IT was the end of an era at the Home of the Harrier when the great planes made their last official flight from RAF Wittering.
The jets, regarded as one of Britain’s greatest military planes, blasted away from the base into a bitterly cold but clear blue sky for their ceremonial flight yesterday.
With customary military precision the Harrier GR9 jets from IV Squadron roared into life at 1.30pm as planned, led by Wing Commander Simon Jesset.
The planes, capable of top speeds of more than 600mph, flew over bases in Cambridgeshire and South Lincolnshire before heading back to Wittering in an impressive four-ship diamond formation, arriving at 3pm.
Squadron leader Dunc Mason pulled away to hover before the control tower, dropping the nose of the vehicle to make a symbolic final bow, which is one of the plane’s signature moves.
The planes then landed and the pilots sombrely walked away, some for the last time.
People gathered in surrounding fields and lay-bys to take photos of the jets as they flew past on the emotional flight.
Such is the mystique of the plane that several airmen, who have not been in a harrier for years, made the journey to Wittering to pay their tribute to the iconic craft.
And even schoolchildren at Barnack Primary School got the chance to have a look as the planes flew overhead on one of their final sorties.
Wing commander David Bradshaw, who had flown the plane earlier in the day, will be heading to London for a desk-based job for the Ministry Of Defence (MOD) when the Harrier is formally decommissioned at RAF Cottesmore on Wednesday.
He said: “I have been flying the plane for 20-odd years and it’s difficult to really sum up how iconic the Harrier jet is.
“This is a chance for us to commemorate the time that the Harrier has spent with us in the past 41 years and to close a chapter before they go up the road.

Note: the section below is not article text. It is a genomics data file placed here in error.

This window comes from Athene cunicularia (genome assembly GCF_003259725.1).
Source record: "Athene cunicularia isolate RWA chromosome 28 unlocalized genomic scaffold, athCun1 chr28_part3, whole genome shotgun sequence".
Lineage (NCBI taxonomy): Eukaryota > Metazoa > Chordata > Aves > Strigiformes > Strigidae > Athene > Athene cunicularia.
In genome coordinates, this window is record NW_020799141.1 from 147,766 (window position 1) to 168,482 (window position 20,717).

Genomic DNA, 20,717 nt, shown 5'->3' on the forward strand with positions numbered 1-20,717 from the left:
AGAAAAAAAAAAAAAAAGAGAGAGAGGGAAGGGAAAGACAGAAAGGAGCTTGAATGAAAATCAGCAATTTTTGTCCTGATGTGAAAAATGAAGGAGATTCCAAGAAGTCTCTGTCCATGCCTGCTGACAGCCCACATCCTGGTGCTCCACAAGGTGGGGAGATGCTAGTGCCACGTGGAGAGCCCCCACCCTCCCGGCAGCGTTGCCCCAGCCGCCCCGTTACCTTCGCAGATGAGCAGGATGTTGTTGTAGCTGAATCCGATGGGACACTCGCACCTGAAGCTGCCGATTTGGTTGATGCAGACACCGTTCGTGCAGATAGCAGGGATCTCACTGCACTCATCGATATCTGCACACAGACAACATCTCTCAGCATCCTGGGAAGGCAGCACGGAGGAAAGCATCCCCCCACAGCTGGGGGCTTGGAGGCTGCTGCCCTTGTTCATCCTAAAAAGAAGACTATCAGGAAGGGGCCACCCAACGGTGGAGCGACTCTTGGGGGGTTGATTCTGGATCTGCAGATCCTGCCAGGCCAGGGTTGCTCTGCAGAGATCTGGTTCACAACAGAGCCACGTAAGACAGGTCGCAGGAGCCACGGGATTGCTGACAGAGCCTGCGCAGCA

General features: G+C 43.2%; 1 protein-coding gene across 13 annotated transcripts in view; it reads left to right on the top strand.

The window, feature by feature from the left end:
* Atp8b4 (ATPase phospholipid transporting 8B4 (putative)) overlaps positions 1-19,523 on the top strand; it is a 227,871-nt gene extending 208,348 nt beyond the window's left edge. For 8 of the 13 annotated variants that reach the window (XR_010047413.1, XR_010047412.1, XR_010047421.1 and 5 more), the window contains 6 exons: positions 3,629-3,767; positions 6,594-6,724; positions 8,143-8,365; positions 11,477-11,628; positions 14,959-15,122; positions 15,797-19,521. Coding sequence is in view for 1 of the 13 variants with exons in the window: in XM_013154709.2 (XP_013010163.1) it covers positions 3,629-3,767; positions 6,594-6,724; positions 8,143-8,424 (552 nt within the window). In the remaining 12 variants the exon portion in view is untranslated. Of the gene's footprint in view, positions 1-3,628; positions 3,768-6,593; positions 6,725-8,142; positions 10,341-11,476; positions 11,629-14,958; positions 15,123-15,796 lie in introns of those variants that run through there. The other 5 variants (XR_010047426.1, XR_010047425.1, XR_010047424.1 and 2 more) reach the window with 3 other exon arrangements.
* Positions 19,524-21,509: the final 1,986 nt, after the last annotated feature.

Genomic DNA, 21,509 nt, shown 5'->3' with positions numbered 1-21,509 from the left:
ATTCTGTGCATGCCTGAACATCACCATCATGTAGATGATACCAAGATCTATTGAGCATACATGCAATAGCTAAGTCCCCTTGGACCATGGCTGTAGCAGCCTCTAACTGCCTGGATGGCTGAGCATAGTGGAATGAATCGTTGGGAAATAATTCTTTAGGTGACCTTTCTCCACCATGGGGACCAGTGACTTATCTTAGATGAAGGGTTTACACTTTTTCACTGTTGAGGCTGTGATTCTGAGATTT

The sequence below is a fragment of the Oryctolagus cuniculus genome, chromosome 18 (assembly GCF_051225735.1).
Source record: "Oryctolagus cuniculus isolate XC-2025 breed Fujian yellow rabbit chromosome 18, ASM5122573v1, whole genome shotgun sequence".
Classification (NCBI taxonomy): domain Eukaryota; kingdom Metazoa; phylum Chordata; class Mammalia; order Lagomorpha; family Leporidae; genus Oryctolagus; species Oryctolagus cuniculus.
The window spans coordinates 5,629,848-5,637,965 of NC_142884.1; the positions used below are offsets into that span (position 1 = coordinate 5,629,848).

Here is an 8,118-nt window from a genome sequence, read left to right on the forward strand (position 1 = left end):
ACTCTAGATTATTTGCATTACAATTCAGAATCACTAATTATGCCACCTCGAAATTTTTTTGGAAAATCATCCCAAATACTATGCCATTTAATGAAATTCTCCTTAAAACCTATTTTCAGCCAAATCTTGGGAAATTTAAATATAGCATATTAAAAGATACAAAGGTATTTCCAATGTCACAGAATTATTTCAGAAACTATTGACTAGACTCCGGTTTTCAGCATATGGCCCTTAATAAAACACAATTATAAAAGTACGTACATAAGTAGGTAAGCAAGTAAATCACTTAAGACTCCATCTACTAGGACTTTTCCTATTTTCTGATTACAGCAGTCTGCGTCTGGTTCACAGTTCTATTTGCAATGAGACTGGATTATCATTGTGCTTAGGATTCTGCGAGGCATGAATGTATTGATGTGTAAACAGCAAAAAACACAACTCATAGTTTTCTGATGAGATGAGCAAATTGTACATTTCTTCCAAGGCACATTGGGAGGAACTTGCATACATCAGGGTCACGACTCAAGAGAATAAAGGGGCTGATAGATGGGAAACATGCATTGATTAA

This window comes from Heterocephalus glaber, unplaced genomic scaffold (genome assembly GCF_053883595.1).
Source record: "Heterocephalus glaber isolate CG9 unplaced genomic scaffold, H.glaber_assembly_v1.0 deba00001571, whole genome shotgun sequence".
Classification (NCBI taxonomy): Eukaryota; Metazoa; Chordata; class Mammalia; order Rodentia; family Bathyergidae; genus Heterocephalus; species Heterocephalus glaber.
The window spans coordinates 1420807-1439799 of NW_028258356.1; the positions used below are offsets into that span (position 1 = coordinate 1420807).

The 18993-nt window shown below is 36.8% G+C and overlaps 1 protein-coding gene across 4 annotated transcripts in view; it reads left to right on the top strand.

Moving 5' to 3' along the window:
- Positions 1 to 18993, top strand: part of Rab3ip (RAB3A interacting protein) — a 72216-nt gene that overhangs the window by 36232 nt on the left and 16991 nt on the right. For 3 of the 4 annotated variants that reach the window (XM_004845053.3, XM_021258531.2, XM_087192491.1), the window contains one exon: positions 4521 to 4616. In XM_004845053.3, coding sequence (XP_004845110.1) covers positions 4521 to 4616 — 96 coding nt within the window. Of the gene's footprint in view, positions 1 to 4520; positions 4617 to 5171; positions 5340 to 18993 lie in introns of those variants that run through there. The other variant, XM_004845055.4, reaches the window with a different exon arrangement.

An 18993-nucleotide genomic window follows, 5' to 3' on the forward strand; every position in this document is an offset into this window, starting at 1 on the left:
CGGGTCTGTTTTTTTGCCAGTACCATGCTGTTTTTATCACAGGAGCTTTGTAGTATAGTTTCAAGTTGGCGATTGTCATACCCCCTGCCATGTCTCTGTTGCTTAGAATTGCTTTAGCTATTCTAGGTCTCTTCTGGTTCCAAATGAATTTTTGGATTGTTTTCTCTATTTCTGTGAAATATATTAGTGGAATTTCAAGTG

“The guys love them and I have always loved what is a good, old-fashioned airplane – it’s complex, difficult to fly, but very rewarding.”
It is not quite the four jets’ last-ever flight from the base as icy conditions at RAF Cottesmore prevented them from landing there yesterday.
Instead they are due to leave Wittering for the final time today and fly to RAF Cottesmore ahead of a 16-plane display, featuring three other squadrons on Wednesday, after which they will be decommissioned.
A decision will then be made about their long-term future but it is likely they will be sold, possibly to Indian, Italian or American air forces, who could use them whole, or strip them for parts.
Royal Navy Lieutenant Commander Si Rawlins took officers working for the Ministry of Defence on a flight in a Harrier T10 at the base yesterday.
He said: “It is just a lively aircraft, which is very nice for a pilot to fly. It’s a huge amount of fun, with massive acceleration on take-off.
“It’s disappointing that its being scrapped but we all understand that it was a difficult decision to make.
“We know that it had legs as an aircraft and it’s not my place to comment on the decision reached.”
The Government announced it was scrapping the Harrier jets during its Strategic Defence Review in October.
RAF Wittering has been known as the Home of the Harrier since 1968, although the first Harriers arrived at the base a year later.
The plane has a special place in aircraft-lovers’ hearts as it has the distinctive ability of being able to take-off vertically.
Following the Government’s announcement in October it is still not known what will happen at RAF Wittering and RAF Cottesmore.
Of the 2,000 people stationed or working at RAF Wittering, 500 have a connection with the Harriers, including pilots, engineers and ground staff.
After the final flight, many of the Harrier staff from the two bases will work on maintaining the crafts and bringing them up to a standard acceptable for sale.
Some Harrier staff from Wittering will also help with other tasks at the base or in the community.
RAF Cottesmore is due to close in 2013.